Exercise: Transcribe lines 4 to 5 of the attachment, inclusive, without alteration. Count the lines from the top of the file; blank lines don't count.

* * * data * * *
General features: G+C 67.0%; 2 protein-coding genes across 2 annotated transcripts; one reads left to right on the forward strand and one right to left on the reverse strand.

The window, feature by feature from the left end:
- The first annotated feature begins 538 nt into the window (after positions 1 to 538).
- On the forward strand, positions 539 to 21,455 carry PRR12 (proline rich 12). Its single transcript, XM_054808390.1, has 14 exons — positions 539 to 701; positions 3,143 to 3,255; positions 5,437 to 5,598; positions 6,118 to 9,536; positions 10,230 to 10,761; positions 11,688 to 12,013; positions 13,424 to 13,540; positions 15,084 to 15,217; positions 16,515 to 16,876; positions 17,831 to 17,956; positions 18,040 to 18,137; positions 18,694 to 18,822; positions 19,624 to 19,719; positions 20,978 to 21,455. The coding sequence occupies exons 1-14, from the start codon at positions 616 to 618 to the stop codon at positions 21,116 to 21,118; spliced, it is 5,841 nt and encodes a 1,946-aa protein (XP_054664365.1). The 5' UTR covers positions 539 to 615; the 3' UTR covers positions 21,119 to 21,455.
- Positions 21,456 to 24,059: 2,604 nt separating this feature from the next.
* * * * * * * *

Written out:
- On the forward strand, positions 539 to 21,455 carry PRR12 (proline rich 12). Its single transcript, XM_054808390.1, has 14 exons — positions 539 to 701; positions 3,143 to 3,255; positions 5,437 to 5,598; positions 6,118 to 9,536; positions 10,230 to 10,761; positions 11,688 to 12,013; positions 13,424 to 13,540; positions 15,084 to 15,217; positions 16,515 to 16,876; positions 17,831 to 17,956; positions 18,040 to 18,137; positions 18,694 to 18,822; positions 19,624 to 19,719; positions 20,978 to 21,455. The coding sequence occupies exons 1-14, from the start codon at positions 616 to 618 to the stop codon at positions 21,116 to 21,118; spliced, it is 5,841 nt and encodes a 1,946-aa protein (XP_054664365.1). The 5' UTR covers positions 539 to 615; the 3' UTR covers positions 21,119 to 21,455.
- Positions 21,456 to 24,059: 2,604 nt separating this feature from the next.